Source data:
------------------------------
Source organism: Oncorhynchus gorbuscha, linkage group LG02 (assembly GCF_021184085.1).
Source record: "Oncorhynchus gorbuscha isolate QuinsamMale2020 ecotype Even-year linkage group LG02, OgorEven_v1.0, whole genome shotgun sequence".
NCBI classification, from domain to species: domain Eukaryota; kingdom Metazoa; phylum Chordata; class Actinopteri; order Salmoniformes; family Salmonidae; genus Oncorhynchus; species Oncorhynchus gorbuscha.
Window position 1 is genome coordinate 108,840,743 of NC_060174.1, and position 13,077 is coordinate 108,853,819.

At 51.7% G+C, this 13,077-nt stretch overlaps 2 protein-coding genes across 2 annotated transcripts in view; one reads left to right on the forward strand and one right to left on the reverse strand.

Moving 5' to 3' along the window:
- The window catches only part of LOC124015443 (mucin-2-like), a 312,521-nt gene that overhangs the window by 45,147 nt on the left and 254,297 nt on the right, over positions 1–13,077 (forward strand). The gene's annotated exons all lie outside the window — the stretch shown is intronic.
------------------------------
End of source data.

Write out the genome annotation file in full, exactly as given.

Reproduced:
Source organism: Oncorhynchus gorbuscha, linkage group LG02 (assembly GCF_021184085.1).
Source record: "Oncorhynchus gorbuscha isolate QuinsamMale2020 ecotype Even-year linkage group LG02, OgorEven_v1.0, whole genome shotgun sequence".
NCBI classification, from domain to species: domain Eukaryota; kingdom Metazoa; phylum Chordata; class Actinopteri; order Salmoniformes; family Salmonidae; genus Oncorhynchus; species Oncorhynchus gorbuscha.
Window position 1 is genome coordinate 108,840,743 of NC_060174.1, and position 13,077 is coordinate 108,853,819.

At 51.7% G+C, this 13,077-nt stretch overlaps 2 protein-coding genes across 2 annotated transcripts in view; one reads left to right on the forward strand and one right to left on the reverse strand.

Moving 5' to 3' along the window:
- The window catches only part of LOC124015443 (mucin-2-like), a 312,521-nt gene that overhangs the window by 45,147 nt on the left and 254,297 nt on the right, over positions 1–13,077 (forward strand). The gene's annotated exons all lie outside the window — the stretch shown is intronic.